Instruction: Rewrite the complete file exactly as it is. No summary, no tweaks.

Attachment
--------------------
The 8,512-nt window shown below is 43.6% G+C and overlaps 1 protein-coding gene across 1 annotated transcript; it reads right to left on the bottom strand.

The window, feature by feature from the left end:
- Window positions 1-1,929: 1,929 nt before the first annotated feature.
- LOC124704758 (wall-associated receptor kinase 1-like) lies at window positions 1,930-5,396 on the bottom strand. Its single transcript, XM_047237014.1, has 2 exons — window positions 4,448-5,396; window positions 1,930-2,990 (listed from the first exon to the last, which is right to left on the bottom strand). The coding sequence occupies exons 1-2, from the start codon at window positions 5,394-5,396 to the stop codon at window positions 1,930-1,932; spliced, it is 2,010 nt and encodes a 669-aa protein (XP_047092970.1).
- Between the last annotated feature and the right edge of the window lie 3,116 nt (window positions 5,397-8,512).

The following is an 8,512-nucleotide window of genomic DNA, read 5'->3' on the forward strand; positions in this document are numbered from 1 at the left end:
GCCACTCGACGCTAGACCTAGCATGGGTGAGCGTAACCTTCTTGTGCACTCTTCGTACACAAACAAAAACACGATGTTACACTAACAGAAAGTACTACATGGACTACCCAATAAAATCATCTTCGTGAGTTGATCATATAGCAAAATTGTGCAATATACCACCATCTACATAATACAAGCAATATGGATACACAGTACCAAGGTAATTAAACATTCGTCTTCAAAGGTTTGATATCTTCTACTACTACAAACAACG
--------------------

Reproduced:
The 8,512-nt window shown below is 43.6% G+C and overlaps 1 protein-coding gene across 1 annotated transcript; it reads right to left on the bottom strand.

The window, feature by feature from the left end:
- Window positions 1-1,929: 1,929 nt before the first annotated feature.
- LOC124704758 (wall-associated receptor kinase 1-like) lies at window positions 1,930-5,396 on the bottom strand. Its single transcript, XM_047237014.1, has 2 exons — window positions 4,448-5,396; window positions 1,930-2,990 (listed from the first exon to the last, which is right to left on the bottom strand). The coding sequence occupies exons 1-2, from the start codon at window positions 5,394-5,396 to the stop codon at window positions 1,930-1,932; spliced, it is 2,010 nt and encodes a 669-aa protein (XP_047092970.1).
- Between the last annotated feature and the right edge of the window lie 3,116 nt (window positions 5,397-8,512).

The following is an 8,512-nucleotide window of genomic DNA, read 5'->3' on the forward strand; positions in this document are numbered from 1 at the left end:
GCCACTCGACGCTAGACCTAGCATGGGTGAGCGTAACCTTCTTGTGCACTCTTCGTACACAAACAAAAACACGATGTTACACTAACAGAAAGTACTACATGGACTACCCAATAAAATCATCTTCGTGAGTTGATCATATAGCAAAATTGTGCAATATACCACCATCTACATAATACAAGCAATATGGATACACAGTACCAAGGTAATTAAACATTCGTCTTCAAAGGTTTGATATCTTCTACTACTACAAACAACG